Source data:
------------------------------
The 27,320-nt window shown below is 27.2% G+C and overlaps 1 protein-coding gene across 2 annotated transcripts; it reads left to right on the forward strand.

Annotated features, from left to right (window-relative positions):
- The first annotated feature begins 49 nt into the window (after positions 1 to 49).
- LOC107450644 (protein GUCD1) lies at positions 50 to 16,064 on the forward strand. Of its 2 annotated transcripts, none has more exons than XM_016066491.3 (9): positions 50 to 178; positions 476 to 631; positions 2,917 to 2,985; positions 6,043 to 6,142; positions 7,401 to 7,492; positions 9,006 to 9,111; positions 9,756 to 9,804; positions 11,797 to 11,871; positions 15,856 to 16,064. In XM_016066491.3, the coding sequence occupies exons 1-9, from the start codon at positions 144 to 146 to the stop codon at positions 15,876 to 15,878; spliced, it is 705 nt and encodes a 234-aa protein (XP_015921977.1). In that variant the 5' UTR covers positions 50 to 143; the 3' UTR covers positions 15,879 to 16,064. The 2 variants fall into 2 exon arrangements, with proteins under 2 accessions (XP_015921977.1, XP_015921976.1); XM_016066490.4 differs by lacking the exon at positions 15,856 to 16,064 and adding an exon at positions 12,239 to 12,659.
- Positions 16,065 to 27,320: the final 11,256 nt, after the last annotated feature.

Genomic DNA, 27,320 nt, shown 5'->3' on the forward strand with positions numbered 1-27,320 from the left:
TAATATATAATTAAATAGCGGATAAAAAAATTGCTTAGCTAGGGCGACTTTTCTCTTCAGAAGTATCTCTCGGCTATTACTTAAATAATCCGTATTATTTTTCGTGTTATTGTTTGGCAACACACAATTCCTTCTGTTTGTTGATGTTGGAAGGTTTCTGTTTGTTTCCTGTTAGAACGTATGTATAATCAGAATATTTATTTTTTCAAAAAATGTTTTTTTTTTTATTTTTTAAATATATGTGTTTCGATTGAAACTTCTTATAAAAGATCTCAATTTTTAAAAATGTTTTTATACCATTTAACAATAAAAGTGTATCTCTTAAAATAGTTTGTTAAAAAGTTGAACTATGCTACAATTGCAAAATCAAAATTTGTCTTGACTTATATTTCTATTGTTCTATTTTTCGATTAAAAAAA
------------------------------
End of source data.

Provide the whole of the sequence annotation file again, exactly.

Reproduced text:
The 27,320-nt window shown below is 27.2% G+C and overlaps 1 protein-coding gene across 2 annotated transcripts; it reads left to right on the forward strand.

Annotated features, from left to right (window-relative positions):
- The first annotated feature begins 49 nt into the window (after positions 1 to 49).
- LOC107450644 (protein GUCD1) lies at positions 50 to 16,064 on the forward strand. Of its 2 annotated transcripts, none has more exons than XM_016066491.3 (9): positions 50 to 178; positions 476 to 631; positions 2,917 to 2,985; positions 6,043 to 6,142; positions 7,401 to 7,492; positions 9,006 to 9,111; positions 9,756 to 9,804; positions 11,797 to 11,871; positions 15,856 to 16,064. In XM_016066491.3, the coding sequence occupies exons 1-9, from the start codon at positions 144 to 146 to the stop codon at positions 15,876 to 15,878; spliced, it is 705 nt and encodes a 234-aa protein (XP_015921977.1). In that variant the 5' UTR covers positions 50 to 143; the 3' UTR covers positions 15,879 to 16,064. The 2 variants fall into 2 exon arrangements, with proteins under 2 accessions (XP_015921977.1, XP_015921976.1); XM_016066490.4 differs by lacking the exon at positions 15,856 to 16,064 and adding an exon at positions 12,239 to 12,659.
- Positions 16,065 to 27,320: the final 11,256 nt, after the last annotated feature.

Genomic DNA, 27,320 nt, shown 5'->3' on the forward strand with positions numbered 1-27,320 from the left:
TAATATATAATTAAATAGCGGATAAAAAAATTGCTTAGCTAGGGCGACTTTTCTCTTCAGAAGTATCTCTCGGCTATTACTTAAATAATCCGTATTATTTTTCGTGTTATTGTTTGGCAACACACAATTCCTTCTGTTTGTTGATGTTGGAAGGTTTCTGTTTGTTTCCTGTTAGAACGTATGTATAATCAGAATATTTATTTTTTCAAAAAATGTTTTTTTTTTTATTTTTTAAATATATGTGTTTCGATTGAAACTTCTTATAAAAGATCTCAATTTTTAAAAATGTTTTTATACCATTTAACAATAAAAGTGTATCTCTTAAAATAGTTTGTTAAAAAGTTGAACTATGCTACAATTGCAAAATCAAAATTTGTCTTGACTTATATTTCTATTGTTCTATTTTTCGATTAAAAAAA